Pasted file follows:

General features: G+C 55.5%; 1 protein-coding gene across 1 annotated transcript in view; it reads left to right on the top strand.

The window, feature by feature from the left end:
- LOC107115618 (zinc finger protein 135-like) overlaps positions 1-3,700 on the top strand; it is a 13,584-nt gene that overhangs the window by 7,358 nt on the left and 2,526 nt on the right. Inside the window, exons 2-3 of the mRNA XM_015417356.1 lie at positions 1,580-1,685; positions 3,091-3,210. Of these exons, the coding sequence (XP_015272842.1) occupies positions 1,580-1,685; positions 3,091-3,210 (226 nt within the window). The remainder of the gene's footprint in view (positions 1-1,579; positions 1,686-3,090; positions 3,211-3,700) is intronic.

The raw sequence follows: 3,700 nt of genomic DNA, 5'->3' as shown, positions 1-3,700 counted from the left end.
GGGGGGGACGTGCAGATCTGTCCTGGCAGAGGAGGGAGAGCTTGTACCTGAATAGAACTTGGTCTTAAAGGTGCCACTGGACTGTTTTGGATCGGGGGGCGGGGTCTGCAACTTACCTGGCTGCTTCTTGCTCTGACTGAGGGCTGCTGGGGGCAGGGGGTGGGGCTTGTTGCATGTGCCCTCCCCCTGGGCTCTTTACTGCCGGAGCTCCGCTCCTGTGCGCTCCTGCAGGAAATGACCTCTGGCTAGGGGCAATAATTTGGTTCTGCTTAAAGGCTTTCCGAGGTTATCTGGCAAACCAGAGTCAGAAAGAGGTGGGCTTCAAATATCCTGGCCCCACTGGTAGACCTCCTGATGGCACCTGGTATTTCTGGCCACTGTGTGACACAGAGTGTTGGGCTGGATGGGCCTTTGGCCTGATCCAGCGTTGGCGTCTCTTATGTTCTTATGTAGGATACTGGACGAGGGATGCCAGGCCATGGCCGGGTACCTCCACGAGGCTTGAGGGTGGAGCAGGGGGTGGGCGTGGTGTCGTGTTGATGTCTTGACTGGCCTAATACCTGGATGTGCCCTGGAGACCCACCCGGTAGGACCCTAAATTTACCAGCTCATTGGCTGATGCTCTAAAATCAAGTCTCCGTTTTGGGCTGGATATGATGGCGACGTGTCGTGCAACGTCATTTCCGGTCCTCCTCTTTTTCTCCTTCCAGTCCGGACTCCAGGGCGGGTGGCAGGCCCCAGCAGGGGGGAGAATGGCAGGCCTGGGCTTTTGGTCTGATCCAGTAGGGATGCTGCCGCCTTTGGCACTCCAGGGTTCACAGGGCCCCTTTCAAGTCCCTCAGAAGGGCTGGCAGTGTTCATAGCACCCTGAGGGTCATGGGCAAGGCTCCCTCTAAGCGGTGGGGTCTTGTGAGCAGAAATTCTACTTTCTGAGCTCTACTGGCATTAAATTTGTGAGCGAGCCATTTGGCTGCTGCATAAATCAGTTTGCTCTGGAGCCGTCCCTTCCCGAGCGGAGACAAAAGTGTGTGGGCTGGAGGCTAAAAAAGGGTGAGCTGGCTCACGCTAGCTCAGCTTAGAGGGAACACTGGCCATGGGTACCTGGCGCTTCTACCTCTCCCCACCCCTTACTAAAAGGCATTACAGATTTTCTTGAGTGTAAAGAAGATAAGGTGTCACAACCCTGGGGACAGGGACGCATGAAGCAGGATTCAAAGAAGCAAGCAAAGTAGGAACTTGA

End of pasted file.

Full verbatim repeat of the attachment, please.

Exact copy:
General features: G+C 55.5%; 1 protein-coding gene across 1 annotated transcript in view; it reads left to right on the top strand.

The window, feature by feature from the left end:
- LOC107115618 (zinc finger protein 135-like) overlaps positions 1-3,700 on the top strand; it is a 13,584-nt gene that overhangs the window by 7,358 nt on the left and 2,526 nt on the right. Inside the window, exons 2-3 of the mRNA XM_015417356.1 lie at positions 1,580-1,685; positions 3,091-3,210. Of these exons, the coding sequence (XP_015272842.1) occupies positions 1,580-1,685; positions 3,091-3,210 (226 nt within the window). The remainder of the gene's footprint in view (positions 1-1,579; positions 1,686-3,090; positions 3,211-3,700) is intronic.

The raw sequence follows: 3,700 nt of genomic DNA, 5'->3' as shown, positions 1-3,700 counted from the left end.
GGGGGGGACGTGCAGATCTGTCCTGGCAGAGGAGGGAGAGCTTGTACCTGAATAGAACTTGGTCTTAAAGGTGCCACTGGACTGTTTTGGATCGGGGGGCGGGGTCTGCAACTTACCTGGCTGCTTCTTGCTCTGACTGAGGGCTGCTGGGGGCAGGGGGTGGGGCTTGTTGCATGTGCCCTCCCCCTGGGCTCTTTACTGCCGGAGCTCCGCTCCTGTGCGCTCCTGCAGGAAATGACCTCTGGCTAGGGGCAATAATTTGGTTCTGCTTAAAGGCTTTCCGAGGTTATCTGGCAAACCAGAGTCAGAAAGAGGTGGGCTTCAAATATCCTGGCCCCACTGGTAGACCTCCTGATGGCACCTGGTATTTCTGGCCACTGTGTGACACAGAGTGTTGGGCTGGATGGGCCTTTGGCCTGATCCAGCGTTGGCGTCTCTTATGTTCTTATGTAGGATACTGGACGAGGGATGCCAGGCCATGGCCGGGTACCTCCACGAGGCTTGAGGGTGGAGCAGGGGGTGGGCGTGGTGTCGTGTTGATGTCTTGACTGGCCTAATACCTGGATGTGCCCTGGAGACCCACCCGGTAGGACCCTAAATTTACCAGCTCATTGGCTGATGCTCTAAAATCAAGTCTCCGTTTTGGGCTGGATATGATGGCGACGTGTCGTGCAACGTCATTTCCGGTCCTCCTCTTTTTCTCCTTCCAGTCCGGACTCCAGGGCGGGTGGCAGGCCCCAGCAGGGGGGAGAATGGCAGGCCTGGGCTTTTGGTCTGATCCAGTAGGGATGCTGCCGCCTTTGGCACTCCAGGGTTCACAGGGCCCCTTTCAAGTCCCTCAGAAGGGCTGGCAGTGTTCATAGCACCCTGAGGGTCATGGGCAAGGCTCCCTCTAAGCGGTGGGGTCTTGTGAGCAGAAATTCTACTTTCTGAGCTCTACTGGCATTAAATTTGTGAGCGAGCCATTTGGCTGCTGCATAAATCAGTTTGCTCTGGAGCCGTCCCTTCCCGAGCGGAGACAAAAGTGTGTGGGCTGGAGGCTAAAAAAGGGTGAGCTGGCTCACGCTAGCTCAGCTTAGAGGGAACACTGGCCATGGGTACCTGGCGCTTCTACCTCTCCCCACCCCTTACTAAAAGGCATTACAGATTTTCTTGAGTGTAAAGAAGATAAGGTGTCACAACCCTGGGGACAGGGACGCATGAAGCAGGATTCAAAGAAGCAAGCAAAGTAGGAACTTGA